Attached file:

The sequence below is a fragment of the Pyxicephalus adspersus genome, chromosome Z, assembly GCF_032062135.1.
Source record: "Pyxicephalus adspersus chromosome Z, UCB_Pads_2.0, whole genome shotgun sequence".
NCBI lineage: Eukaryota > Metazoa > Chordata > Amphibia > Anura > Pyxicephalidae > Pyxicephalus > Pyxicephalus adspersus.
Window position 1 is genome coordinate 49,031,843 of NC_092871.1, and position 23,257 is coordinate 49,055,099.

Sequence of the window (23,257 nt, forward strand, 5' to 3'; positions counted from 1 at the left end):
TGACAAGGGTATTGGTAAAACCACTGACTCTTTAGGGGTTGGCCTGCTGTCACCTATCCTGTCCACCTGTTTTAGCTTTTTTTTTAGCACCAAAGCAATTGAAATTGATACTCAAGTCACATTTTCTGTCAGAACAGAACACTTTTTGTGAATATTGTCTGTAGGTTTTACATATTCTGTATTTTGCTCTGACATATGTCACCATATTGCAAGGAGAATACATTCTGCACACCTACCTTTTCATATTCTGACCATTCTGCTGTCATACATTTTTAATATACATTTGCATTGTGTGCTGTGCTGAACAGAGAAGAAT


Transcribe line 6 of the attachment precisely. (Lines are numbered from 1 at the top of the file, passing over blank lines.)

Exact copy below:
TGACAAGGGTATTGGTAAAACCACTGACTCTTTAGGGGTTGGCCTGCTGTCACCTATCCTGTCCACCTGTTTTAGCTTTTTTTTTAGCACCAAAGCAATTGAAATTGATACTCAAGTCACATTTTCTGTCAGAACAGAACACTTTTTGTGAATATTGTCTGTAGGTTTTACATATTCTGTATTTTGCTCTGACATATGTCACCATATTGCAAGGAGAATACATTCTGCACACCTACCTTTTCATATTCTGACCATTCTGCTGTCATACATTTTTAATATACATTTGCATTGTGTGCTGTGCTGAACAGAGAAGAAT